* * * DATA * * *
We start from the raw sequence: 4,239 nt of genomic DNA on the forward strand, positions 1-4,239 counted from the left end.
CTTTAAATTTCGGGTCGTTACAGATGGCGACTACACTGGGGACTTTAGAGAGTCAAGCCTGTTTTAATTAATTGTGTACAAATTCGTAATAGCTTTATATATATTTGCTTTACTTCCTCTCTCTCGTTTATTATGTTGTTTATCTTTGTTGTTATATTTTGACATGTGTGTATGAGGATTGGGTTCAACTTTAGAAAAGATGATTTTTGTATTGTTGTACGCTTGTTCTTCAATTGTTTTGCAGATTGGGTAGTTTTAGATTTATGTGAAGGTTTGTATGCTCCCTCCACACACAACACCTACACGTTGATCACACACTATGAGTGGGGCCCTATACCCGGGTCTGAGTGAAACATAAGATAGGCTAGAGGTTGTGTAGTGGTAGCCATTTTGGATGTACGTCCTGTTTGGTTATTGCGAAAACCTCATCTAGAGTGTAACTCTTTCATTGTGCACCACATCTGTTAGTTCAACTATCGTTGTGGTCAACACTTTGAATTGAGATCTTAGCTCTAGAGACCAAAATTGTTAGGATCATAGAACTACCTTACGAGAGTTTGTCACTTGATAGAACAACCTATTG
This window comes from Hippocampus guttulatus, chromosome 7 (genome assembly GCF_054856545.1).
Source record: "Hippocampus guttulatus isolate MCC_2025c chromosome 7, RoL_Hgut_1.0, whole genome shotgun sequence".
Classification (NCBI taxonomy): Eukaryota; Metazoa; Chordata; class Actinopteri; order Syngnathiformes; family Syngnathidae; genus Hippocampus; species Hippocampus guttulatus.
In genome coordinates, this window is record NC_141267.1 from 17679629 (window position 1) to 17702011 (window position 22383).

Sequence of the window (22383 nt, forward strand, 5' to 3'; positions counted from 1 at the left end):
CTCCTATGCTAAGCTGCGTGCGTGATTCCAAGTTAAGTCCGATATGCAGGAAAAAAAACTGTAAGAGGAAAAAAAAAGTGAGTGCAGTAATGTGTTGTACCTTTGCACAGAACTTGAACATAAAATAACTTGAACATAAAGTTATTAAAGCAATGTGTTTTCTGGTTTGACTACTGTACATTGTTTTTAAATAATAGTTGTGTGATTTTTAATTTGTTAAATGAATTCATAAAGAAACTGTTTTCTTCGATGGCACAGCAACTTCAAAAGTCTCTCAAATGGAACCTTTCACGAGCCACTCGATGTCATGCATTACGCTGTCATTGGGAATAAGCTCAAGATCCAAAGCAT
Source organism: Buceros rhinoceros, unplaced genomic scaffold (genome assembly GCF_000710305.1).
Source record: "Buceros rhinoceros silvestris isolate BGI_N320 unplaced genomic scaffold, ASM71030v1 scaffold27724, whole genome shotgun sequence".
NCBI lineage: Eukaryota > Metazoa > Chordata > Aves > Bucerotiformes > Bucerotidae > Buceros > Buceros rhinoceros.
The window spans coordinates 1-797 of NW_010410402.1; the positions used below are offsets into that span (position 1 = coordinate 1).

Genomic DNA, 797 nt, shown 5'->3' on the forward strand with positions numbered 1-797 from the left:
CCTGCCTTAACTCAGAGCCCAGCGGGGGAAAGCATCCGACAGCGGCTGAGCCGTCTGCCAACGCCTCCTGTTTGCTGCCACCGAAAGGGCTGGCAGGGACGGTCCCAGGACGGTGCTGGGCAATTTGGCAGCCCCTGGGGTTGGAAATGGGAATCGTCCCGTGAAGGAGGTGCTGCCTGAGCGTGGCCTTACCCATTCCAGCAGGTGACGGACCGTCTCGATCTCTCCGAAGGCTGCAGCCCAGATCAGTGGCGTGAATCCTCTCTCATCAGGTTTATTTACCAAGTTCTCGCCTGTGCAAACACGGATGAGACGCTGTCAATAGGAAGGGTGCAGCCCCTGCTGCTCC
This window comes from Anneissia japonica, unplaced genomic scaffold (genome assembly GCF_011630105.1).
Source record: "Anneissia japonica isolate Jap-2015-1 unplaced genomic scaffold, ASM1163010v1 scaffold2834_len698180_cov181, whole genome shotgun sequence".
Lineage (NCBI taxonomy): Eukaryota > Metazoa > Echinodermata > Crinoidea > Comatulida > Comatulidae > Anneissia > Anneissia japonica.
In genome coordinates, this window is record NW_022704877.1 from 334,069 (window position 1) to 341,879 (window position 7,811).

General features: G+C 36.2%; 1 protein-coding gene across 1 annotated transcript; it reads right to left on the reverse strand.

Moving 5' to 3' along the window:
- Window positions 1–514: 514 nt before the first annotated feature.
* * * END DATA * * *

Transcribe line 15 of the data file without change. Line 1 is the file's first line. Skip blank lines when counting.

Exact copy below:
This window comes from Anneissia japonica, unplaced genomic scaffold (genome assembly GCF_011630105.1).